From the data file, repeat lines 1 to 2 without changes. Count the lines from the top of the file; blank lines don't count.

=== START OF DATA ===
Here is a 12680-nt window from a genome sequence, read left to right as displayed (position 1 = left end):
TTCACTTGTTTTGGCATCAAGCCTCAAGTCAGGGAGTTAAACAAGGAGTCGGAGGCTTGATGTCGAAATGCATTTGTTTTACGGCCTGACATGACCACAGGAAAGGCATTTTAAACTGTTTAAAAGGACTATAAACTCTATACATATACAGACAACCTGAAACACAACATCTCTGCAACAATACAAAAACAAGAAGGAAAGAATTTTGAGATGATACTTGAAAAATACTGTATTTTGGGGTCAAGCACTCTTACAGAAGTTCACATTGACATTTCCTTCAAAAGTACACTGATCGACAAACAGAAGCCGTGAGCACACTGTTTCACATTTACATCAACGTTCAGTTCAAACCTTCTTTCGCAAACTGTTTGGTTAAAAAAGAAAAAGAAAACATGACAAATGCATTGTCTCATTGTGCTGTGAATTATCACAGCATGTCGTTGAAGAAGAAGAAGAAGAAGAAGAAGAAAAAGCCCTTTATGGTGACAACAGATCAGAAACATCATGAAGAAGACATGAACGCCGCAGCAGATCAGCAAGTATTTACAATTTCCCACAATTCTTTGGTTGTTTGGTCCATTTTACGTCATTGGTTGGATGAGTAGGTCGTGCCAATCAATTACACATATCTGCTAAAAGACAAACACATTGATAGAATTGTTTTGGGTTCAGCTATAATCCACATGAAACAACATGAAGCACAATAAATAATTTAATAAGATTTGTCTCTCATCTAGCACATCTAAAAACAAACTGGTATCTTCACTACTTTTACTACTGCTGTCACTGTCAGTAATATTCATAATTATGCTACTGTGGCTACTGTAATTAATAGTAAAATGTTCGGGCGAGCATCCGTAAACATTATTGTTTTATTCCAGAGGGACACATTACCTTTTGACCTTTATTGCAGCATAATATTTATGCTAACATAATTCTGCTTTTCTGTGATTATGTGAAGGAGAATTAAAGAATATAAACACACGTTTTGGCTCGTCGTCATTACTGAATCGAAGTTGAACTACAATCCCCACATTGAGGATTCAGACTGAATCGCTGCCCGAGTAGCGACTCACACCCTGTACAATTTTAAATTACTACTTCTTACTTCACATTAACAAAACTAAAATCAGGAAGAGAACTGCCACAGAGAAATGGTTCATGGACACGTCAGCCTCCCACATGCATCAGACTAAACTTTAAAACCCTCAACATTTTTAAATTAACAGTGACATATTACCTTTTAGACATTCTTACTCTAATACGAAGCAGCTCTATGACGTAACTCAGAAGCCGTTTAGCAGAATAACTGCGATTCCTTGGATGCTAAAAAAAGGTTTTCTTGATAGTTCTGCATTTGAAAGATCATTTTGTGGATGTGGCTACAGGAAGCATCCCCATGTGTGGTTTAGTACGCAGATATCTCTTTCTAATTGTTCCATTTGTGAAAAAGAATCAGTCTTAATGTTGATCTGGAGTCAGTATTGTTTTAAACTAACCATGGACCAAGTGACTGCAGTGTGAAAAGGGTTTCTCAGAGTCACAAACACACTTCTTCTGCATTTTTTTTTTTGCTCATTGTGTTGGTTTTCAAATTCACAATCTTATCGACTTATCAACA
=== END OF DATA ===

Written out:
Here is a 12680-nt window from a genome sequence, read left to right as displayed (position 1 = left end):
TTCACTTGTTTTGGCATCAAGCCTCAAGTCAGGGAGTTAAACAAGGAGTCGGAGGCTTGATGTCGAAATGCATTTGTTTTACGGCCTGACATGACCACAGGAAAGGCATTTTAAACTGTTTAAAAGGACTATAAACTCTATACATATACAGACAACCTGAAACACAACATCTCTGCAACAATACAAAAACAAGAAGGAAAGAATTTTGAGATGATACTTGAAAAATACTGTATTTTGGGGTCAAGCACTCTTACAGAAGTTCACATTGACATTTCCTTCAAAAGTACACTGATCGACAAACAGAAGCCGTGAGCACACTGTTTCACATTTACATCAACGTTCAGTTCAAACCTTCTTTCGCAAACTGTTTGGTTAAAAAAGAAAAAGAAAACATGACAAATGCATTGTCTCATTGTGCTGTGAATTATCACAGCATGTCGTTGAAGAAGAAGAAGAAGAAGAAGAAGAAAAAGCCCTTTATGGTGACAACAGATCAGAAACATCATGAAGAAGACATGAACGCCGCAGCAGATCAGCAAGTATTTACAATTTCCCACAATTCTTTGGTTGTTTGGTCCATTTTACGTCATTGGTTGGATGAGTAGGTCGTGCCAATCAATTACACATATCTGCTAAAAGACAAACACATTGATAGAATTGTTTTGGGTTCAGCTATAATCCACATGAAACAACATGAAGCACAATAAATAATTTAATAAGATTTGTCTCTCATCTAGCACATCTAAAAACAAACTGGTATCTTCACTACTTTTACTACTGCTGTCACTGTCAGTAATATTCATAATTATGCTACTGTGGCTACTGTAATTAATAGTAAAATGTTCGGGCGAGCATCCGTAAACATTATTGTTTTATTCCAGAGGGACACATTACCTTTTGACCTTTATTGCAGCATAATATTTATGCTAACATAATTCTGCTTTTCTGTGATTATGTGAAGGAGAATTAAAGAATATAAACACACGTTTTGGCTCGTCGTCATTACTGAATCGAAGTTGAACTACAATCCCCACATTGAGGATTCAGACTGAATCGCTGCCCGAGTAGCGACTCACACCCTGTACAATTTTAAATTACTACTTCTTACTTCACATTAACAAAACTAAAATCAGGAAGAGAACTGCCACAGAGAAATGGTTCATGGACACGTCAGCCTCCCACATGCATCAGACTAAACTTTAAAACCCTCAACATTTTTAAATTAACAGTGACATATTACCTTTTAGACATTCTTACTCTAATACGAAGCAGCTCTATGACGTAACTCAGAAGCCGTTTAGCAGAATAACTGCGATTCCTTGGATGCTAAAAAAAGGTTTTCTTGATAGTTCTGCATTTGAAAGATCATTTTGTGGATGTGGCTACAGGAAGCATCCCCATGTGTGGTTTAGTACGCAGATATCTCTTTCTAATTGTTCCATTTGTGAAAAAGAATCAGTCTTAATGTTGATCTGGAGTCAGTATTGTTTTAAACTAACCATGGACCAAGTGACTGCAGTGTGAAAAGGGTTTCTCAGAGTCACAAACACACTTCTTCTGCATTTTTTTTTTTGCTCATTGTGTTGGTTTTCAAATTCACAATCTTATCGACTTATCAACA